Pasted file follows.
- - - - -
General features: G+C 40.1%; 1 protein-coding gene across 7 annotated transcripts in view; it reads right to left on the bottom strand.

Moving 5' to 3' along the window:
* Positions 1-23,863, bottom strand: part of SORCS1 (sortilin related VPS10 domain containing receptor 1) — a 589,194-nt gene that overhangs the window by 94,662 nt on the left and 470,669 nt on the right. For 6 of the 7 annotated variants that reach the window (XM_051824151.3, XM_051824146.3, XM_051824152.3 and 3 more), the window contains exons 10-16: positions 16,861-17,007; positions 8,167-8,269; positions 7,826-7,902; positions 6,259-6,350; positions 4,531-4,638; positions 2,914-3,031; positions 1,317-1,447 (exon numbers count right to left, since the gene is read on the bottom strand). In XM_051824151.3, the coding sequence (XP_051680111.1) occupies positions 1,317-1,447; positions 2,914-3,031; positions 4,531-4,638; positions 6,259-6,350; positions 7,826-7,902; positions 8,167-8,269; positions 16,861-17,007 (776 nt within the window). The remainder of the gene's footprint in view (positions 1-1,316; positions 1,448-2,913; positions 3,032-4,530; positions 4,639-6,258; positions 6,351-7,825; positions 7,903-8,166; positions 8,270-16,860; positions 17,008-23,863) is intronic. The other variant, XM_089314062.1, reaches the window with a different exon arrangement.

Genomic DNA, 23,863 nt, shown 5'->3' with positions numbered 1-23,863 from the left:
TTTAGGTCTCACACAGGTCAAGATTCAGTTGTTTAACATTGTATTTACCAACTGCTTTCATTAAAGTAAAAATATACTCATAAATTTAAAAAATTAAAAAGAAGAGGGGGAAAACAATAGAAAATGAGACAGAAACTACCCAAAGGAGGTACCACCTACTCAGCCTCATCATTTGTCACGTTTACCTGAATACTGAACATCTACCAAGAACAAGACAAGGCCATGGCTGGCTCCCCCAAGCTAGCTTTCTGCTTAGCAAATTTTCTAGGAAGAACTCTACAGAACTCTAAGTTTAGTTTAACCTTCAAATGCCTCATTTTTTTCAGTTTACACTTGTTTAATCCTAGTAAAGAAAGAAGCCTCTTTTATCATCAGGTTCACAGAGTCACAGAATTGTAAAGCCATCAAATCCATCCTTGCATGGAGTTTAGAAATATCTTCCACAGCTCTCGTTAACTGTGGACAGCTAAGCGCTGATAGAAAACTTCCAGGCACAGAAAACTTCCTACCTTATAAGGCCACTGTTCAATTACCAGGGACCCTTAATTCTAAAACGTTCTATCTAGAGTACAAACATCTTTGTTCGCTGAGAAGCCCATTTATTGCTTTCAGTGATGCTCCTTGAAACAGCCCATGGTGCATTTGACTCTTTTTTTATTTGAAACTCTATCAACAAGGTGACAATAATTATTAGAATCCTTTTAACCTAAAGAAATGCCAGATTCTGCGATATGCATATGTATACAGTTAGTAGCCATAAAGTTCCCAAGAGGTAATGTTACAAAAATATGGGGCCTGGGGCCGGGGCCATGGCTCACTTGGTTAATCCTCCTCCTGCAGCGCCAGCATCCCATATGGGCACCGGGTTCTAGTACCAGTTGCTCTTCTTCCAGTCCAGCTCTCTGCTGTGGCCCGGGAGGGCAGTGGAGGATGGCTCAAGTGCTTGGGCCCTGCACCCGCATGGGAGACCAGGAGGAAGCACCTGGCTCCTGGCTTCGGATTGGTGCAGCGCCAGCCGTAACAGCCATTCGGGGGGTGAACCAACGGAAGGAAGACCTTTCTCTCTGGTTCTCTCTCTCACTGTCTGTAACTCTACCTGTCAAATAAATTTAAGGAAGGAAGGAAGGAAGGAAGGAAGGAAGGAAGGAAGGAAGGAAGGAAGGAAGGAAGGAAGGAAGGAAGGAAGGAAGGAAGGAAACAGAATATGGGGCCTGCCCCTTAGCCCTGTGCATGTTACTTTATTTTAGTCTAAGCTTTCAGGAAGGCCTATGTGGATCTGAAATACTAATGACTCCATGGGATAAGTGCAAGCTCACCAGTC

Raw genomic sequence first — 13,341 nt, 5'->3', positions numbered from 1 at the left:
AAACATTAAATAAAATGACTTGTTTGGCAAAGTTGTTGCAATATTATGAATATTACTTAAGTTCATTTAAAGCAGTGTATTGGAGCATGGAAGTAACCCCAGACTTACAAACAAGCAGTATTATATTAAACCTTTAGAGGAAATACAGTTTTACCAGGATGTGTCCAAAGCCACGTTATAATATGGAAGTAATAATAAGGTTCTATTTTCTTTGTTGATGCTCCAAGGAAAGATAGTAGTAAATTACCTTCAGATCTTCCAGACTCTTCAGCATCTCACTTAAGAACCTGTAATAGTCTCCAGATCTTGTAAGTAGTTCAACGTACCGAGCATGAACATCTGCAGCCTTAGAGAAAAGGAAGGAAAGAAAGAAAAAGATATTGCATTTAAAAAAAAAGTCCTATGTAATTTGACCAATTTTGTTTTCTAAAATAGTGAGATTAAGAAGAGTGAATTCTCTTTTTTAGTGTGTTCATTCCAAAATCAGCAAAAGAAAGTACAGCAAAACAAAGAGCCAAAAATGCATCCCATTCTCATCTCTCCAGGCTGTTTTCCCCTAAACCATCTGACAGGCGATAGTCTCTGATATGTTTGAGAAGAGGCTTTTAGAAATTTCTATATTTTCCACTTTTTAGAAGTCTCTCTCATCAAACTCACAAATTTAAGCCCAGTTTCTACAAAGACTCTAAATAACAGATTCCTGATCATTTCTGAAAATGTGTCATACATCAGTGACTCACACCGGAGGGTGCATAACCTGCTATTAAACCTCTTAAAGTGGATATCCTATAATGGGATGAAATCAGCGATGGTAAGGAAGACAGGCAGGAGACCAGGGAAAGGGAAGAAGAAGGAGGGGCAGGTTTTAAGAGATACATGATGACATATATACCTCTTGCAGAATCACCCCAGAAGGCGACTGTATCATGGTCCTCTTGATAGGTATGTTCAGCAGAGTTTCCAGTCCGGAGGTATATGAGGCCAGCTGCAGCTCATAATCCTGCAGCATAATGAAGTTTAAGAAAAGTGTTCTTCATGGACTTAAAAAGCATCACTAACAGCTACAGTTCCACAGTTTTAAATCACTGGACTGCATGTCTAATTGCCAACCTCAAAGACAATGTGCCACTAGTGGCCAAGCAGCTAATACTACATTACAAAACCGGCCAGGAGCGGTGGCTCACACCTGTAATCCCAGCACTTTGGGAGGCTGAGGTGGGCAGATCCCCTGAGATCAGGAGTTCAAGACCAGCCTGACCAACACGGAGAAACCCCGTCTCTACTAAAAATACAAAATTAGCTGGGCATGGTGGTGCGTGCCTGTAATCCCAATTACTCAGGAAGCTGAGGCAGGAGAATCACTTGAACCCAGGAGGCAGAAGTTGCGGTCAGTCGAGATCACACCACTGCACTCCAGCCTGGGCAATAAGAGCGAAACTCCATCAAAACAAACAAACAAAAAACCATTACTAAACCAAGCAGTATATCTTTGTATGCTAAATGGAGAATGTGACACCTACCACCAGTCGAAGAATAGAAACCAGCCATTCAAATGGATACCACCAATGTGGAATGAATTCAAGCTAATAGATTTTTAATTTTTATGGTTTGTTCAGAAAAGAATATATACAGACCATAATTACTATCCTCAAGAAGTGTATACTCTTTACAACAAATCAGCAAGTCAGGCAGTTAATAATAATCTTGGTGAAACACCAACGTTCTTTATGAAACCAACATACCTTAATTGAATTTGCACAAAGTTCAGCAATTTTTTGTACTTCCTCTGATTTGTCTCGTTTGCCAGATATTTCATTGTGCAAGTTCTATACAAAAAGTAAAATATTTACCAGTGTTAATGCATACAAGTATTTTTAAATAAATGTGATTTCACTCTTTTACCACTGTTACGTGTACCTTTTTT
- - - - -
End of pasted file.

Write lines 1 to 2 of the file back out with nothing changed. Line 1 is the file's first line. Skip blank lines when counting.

General features: G+C 40.1%; 1 protein-coding gene across 7 annotated transcripts in view; it reads right to left on the bottom strand.

Moving 5' to 3' along the window: